Panelists at the Harvard Kennedy School (HKS) examined two kinds of climate change during the launch of a new seminar series on Thursday (Feb. 4). The first involved global warming. The second concerned another atmospheric shift: the metamorphosis of communications from professional and specialized to public and diffuse, as print gives way to the Internet, and network news to fragmented cable and talk radio.
The seminar, called “The Public Divide Over Climate Change: Scientists, Skeptics & the Media,” was the first of three on press coverage and global warming, and was jointly sponsored by the Belfer Center for Science and International Affairs and the Joan Shorenstein Center on the Press, Politics and Public Policy. It came just after the release of a survey, sponsored by Yale and George Mason universities, that said almost half of Americans are “cautious,” “disengaged,” “doubtful,” or “dismissive” of the idea that climate change exists and is being caused by humankind.
“Media has that nice singular sound,” said moderator Cristine Russell, a senior fellow at the Belfer Center and a freelance journalist. “But it’s obviously a diverse group, many of whom are not interested in news or journalism or facts or information.” The debate on global warming seems chaotic, she said, as seen through the Internet and blogosphere, with “increasingly acrimonious” commentary on the issue from both sides. The task of lessening the chaos is complicated by cutbacks in the mainstream press, the rise of skepticism fueled by conservative pundits, a diverse activist agenda, the concern with politics over policy, and the competition for public attention. One goal of the seminar, Russell added, was to examine how public dialogue might be improved.
Panelist Andrew Revkin has worked toward that goal through his career. “Now we have this instantaneous and intensifying and echo-chamberish concentrating force moving at the speed of light,” said the former New York Times reporter and “Dot Earth” blogger about the Internet, which he contends has helped to intensify the discourse. “What happens is it bounces back and forth within a matter of hours, and then it bounces to Rush Limbaugh or George Will, and then it becomes a really loud message in the political sphere.”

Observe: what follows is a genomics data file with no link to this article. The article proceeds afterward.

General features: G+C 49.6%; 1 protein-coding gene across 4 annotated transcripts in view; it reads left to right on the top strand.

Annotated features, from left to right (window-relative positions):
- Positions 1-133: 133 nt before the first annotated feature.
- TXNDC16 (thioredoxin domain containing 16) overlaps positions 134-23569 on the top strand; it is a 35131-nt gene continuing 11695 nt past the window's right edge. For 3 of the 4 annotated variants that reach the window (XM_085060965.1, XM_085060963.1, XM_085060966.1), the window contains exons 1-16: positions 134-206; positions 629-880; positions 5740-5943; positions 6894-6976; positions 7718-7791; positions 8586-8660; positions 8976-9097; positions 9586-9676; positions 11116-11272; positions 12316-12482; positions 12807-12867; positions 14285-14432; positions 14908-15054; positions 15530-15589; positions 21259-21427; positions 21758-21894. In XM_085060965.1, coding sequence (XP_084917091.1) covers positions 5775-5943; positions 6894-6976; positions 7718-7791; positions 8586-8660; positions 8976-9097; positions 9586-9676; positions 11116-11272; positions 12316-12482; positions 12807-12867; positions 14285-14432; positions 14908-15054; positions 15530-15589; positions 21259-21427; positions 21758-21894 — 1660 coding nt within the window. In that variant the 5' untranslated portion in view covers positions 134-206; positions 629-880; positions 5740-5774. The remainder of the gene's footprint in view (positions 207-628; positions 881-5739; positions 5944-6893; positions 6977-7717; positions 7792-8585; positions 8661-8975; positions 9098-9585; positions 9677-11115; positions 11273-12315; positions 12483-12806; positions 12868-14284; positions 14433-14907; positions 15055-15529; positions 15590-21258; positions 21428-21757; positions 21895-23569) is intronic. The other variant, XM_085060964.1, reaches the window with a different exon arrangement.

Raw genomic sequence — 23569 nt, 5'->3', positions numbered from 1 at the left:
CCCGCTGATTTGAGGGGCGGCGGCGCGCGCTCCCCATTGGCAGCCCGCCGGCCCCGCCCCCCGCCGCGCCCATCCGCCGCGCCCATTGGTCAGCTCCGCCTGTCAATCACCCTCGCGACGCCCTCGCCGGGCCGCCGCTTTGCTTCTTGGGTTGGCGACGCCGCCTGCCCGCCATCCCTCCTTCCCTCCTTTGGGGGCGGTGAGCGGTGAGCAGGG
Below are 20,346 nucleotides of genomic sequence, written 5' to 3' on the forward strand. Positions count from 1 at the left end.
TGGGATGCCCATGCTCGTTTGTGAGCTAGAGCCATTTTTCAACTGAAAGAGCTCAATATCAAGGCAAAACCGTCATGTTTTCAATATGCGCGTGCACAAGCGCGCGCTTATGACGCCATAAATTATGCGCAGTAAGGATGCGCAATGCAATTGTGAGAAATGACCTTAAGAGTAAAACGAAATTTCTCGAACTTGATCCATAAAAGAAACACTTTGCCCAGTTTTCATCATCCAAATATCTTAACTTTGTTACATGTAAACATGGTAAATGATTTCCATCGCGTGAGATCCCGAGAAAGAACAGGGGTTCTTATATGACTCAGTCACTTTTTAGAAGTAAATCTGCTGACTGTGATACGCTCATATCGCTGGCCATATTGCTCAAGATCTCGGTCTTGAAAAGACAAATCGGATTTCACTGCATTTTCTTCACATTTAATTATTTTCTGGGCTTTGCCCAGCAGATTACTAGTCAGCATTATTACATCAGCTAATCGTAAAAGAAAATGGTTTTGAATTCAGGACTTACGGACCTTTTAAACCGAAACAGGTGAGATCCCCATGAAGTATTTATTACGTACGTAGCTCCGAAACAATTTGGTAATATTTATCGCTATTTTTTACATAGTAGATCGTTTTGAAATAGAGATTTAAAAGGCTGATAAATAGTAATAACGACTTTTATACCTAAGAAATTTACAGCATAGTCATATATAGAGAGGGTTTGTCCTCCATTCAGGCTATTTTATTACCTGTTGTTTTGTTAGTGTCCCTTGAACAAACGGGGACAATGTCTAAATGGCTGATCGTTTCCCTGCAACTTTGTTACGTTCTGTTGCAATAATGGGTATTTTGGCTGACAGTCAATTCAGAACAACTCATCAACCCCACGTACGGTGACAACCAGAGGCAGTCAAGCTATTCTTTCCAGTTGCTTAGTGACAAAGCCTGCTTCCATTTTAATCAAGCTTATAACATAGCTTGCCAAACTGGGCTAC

Unfortunately, he added, the message has never been relayed clearly and productively enough to create a groundswell in the general public. “It’s like water in a shallow pan,” Revkin said. “You get a lot of sloshing around, but not a lot of depth.” He said that climate change, which was at the bottom of Americans’ priorities for 2010 in a recent Pew Research Center poll, will not become a top-tier issue in this country, in part because it hasn’t hit close enough to home.
“The history of action on the environment, or any issue, is mainly a function of your direct experience,” he said. Furthermore, cutbacks in traditional media outlets mean that scientists are going to have to work harder to get the message out. “The bottom line is that everyone’s going to have to get more engaged, especially if you care about disinformation. … If you’re not in that soup, no matter how ugly it may be, you’re going to be missing an opportunity to exert some authority and control over the discourse.”